Optional Memorial Day Service on August 25th White is the liturgical color. Sacred to barbers and grooms, as well as the city of Saint Louis in Missouri When it comes to religious devotion, mortification, and faith, a king is the leader, and he dies crusading for the King of all lands. ‘If someone wishes to become my disciple, they must deny themselves, take up their cross, and follow me,’ Jesus stated (Mt 16:24). Saint of the day accomplished two things in accordance with Christ’s mandate. In the first place, and perhaps most clearly, King Louis IX of France (also known as Saint Louis) picked up his cross by engaging in severe bodily mortifications throughout his life.

  • He would not tell jokes or even laugh on those days.
  • The order to “take up their cross” was believed by Louis and countless other medieval knights to be accomplished not just via bodily mortification but also by wading into battle with the sign of Christ on their chests.
  • When Louis was a youngster, his mother told him, “I would rather see you dead at my feet than that you should ever commit a fatal sin.” “I would rather see you dead at my feet than that you should ever commit a mortal sin,” she said.
  • Because of his father’s early death, Louis was crowned, or anointed, king in what was essentially a liturgical ritual, the major features of which may still be observed at modern coronations today.
  • Jesus and the Church were the only things that mattered to him.
  • He also built magnificent cathedrals like as Paris’ Saint Chapelle to hold his extensive collection of relics, which included the genuine Cross of Christ.
  • Blasphemy caused him such distress that he established legislation mandating that all those who commit it be branded on the lips.

The Cathars of Southern France were destroyed by him and his allies, the Dominicans and the Inquisition, who worked together to put an end to the heretical movement.

He was well-educated, kind, inquisitive, and really modest in his actions.

Saint Thomas Aquinas, who was studying in Paris at the time, was asked to dinner by him because he enjoyed the thrill of theological discussion.

Overall, he was an ideal Christian monarch who reigned over Europe’s golden century during which France was the largest, most united, and richest country in the world.

Louis was captured and his army was annihilated in combat during the first campaign, which appeared to be successful at first.

Even more destructive was his second crusade, which he went on after that.

They had just recently began their expedition and had only just arrived.

A martyr or confessor for the faith had been his ambition all along.

The heroic and centuries-long struggle to reconquer Jerusalem and the Holy Land for Christian pilgrims did, however, require him to lay down his life in self-sacrifice.

The love you had for Christ and the Church, Saint Louis of France, was unwavering. Provide from heaven some of your same bold spirit to all modern Catholics, encouraging them to be courageous in their lives and propagating the faith, and to contribute without considering the cost of their sacrifice.

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Optional Memorial Service on August 25. White is the liturgical color, and the patron is white as well. Barbers, grooms, and the city of Saint Louis, Missouri When it comes to religious devotion, mortification, and faith, a monarch takes the lead, and he dies crusading for the King of all lands “If any wish to become my disciples, let them deny themselves, take up their cross, and follow me,” Jesus stated (Mt 16:24). Saint of the day complied with Christ’s mandate in two ways. First and foremost, King Louis IX of France, often known as Saint Louis, picked up his cross by engaging in rigorous bodily mortifications throughout his life.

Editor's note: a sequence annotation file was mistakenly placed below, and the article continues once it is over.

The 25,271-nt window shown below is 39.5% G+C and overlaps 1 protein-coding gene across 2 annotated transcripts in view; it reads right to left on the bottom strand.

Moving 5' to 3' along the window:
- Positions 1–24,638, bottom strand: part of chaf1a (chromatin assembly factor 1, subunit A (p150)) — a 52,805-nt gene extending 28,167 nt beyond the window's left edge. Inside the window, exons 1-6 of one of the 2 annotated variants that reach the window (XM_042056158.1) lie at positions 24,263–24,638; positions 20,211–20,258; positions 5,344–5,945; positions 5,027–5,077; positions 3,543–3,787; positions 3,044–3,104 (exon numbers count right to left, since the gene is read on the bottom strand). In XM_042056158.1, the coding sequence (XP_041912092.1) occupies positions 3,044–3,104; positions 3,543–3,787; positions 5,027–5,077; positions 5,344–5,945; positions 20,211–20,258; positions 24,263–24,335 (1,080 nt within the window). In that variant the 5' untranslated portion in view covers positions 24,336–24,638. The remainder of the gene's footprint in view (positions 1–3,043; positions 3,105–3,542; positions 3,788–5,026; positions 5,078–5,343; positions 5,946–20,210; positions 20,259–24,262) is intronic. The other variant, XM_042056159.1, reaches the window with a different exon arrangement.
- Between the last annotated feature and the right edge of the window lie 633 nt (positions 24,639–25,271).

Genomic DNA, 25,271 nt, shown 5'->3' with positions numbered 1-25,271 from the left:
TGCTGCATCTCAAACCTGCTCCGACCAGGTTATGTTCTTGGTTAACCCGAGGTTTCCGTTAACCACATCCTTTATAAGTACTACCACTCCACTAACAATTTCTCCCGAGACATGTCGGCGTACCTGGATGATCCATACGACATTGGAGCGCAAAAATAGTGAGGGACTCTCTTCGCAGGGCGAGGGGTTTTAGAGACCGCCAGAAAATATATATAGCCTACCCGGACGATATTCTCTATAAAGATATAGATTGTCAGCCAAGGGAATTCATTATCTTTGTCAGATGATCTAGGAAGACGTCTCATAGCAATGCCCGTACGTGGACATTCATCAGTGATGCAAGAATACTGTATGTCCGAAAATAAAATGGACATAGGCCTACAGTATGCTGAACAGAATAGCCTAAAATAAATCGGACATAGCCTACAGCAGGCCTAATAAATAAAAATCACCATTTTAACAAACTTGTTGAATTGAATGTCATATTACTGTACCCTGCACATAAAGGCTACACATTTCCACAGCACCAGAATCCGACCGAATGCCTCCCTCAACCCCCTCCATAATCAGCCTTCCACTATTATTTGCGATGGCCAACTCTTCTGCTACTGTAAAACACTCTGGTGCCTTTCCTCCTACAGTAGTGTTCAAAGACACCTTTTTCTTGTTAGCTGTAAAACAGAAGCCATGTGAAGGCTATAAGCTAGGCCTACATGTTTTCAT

Second, he had a fabric cross sewn into his tunic, therefore establishing himself as a knight crusader.

That clearly visible fabric symbol openly declared a man’s intention to freeing the Holy Land from Muslim dominion through a bloody fight.

Her words stayed with him forever.

He married when he was twenty-one, and he and his wife had eleven children throughout their lifetime.

Daily prayers and daily Mass were a part of his routine.

Blasphemy caused him such distress that he established legislation mandating that all those who commit it be branded on the lips.

Louis possessed an enigmatic magnetism that compelled people to not only be in his company but also to touch him on the body.

Every man was his companion.

He enacted legislation that upheld the assumption of innocence and the right to a fair trial for everybody.

The brave, though reckless, choice to personally lead two crusades was taken by Louis XIV despite his reputation and the luxuries of his house.

Only a king’s ransom was sufficient to ensure his release.

King Louis died of typhus, along with many of the troops in his camp, on the coast of modern-day Tunisia, having just recently began their trek across the Mediterranean.

A martyr or confessor for the faith had been his ambition from the beginning.

However, he did so in the noble, centuries-long, and ultimately futile endeavor to reconquer Jerusalem and the Holy Land for the purpose of Christian pilgrimage.

The love you had for Christ and the Church was unwavering, Saint Louis of France. Allow heaven to impart to all modern Catholics some of your same brave spirit—to be fearless in living and spreading the faith, to contribute without hesitation, and to do so without counting the cost.